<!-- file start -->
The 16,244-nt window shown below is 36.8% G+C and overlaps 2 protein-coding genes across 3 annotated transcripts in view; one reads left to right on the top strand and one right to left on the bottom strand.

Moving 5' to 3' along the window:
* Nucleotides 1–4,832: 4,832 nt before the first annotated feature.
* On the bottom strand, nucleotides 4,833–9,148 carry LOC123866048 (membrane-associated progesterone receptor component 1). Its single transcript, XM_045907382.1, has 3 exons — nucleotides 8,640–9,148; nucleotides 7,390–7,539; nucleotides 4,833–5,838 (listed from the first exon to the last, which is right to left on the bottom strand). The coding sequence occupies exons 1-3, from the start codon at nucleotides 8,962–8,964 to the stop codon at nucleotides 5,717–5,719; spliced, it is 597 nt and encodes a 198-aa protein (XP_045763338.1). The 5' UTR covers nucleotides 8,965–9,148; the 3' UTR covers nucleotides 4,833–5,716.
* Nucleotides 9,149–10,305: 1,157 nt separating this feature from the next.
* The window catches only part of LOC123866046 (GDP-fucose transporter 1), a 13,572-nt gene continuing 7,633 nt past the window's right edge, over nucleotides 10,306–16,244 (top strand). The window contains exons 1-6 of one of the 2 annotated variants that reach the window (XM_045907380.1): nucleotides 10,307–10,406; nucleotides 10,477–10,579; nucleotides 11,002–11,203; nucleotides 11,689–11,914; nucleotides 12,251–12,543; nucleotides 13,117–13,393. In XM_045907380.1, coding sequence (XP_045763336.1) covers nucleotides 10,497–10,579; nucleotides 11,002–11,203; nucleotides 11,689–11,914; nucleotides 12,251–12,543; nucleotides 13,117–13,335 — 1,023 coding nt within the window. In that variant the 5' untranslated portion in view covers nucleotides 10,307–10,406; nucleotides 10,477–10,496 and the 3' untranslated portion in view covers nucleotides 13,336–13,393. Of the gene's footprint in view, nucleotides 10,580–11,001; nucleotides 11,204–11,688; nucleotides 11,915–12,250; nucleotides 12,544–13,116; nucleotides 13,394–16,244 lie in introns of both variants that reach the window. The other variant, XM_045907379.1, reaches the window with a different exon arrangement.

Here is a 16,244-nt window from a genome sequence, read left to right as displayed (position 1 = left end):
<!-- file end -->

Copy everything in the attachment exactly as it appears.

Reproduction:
The 16,244-nt window shown below is 36.8% G+C and overlaps 2 protein-coding genes across 3 annotated transcripts in view; one reads left to right on the top strand and one right to left on the bottom strand.

Moving 5' to 3' along the window:
* Nucleotides 1–4,832: 4,832 nt before the first annotated feature.
* On the bottom strand, nucleotides 4,833–9,148 carry LOC123866048 (membrane-associated progesterone receptor component 1). Its single transcript, XM_045907382.1, has 3 exons — nucleotides 8,640–9,148; nucleotides 7,390–7,539; nucleotides 4,833–5,838 (listed from the first exon to the last, which is right to left on the bottom strand). The coding sequence occupies exons 1-3, from the start codon at nucleotides 8,962–8,964 to the stop codon at nucleotides 5,717–5,719; spliced, it is 597 nt and encodes a 198-aa protein (XP_045763338.1). The 5' UTR covers nucleotides 8,965–9,148; the 3' UTR covers nucleotides 4,833–5,716.
* Nucleotides 9,149–10,305: 1,157 nt separating this feature from the next.
* The window catches only part of LOC123866046 (GDP-fucose transporter 1), a 13,572-nt gene continuing 7,633 nt past the window's right edge, over nucleotides 10,306–16,244 (top strand). The window contains exons 1-6 of one of the 2 annotated variants that reach the window (XM_045907380.1): nucleotides 10,307–10,406; nucleotides 10,477–10,579; nucleotides 11,002–11,203; nucleotides 11,689–11,914; nucleotides 12,251–12,543; nucleotides 13,117–13,393. In XM_045907380.1, coding sequence (XP_045763336.1) covers nucleotides 10,497–10,579; nucleotides 11,002–11,203; nucleotides 11,689–11,914; nucleotides 12,251–12,543; nucleotides 13,117–13,335 — 1,023 coding nt within the window. In that variant the 5' untranslated portion in view covers nucleotides 10,307–10,406; nucleotides 10,477–10,496 and the 3' untranslated portion in view covers nucleotides 13,336–13,393. Of the gene's footprint in view, nucleotides 10,580–11,001; nucleotides 11,204–11,688; nucleotides 11,915–12,250; nucleotides 12,544–13,116; nucleotides 13,394–16,244 lie in introns of both variants that reach the window. The other variant, XM_045907379.1, reaches the window with a different exon arrangement.

Here is a 16,244-nt window from a genome sequence, read left to right as displayed (position 1 = left end):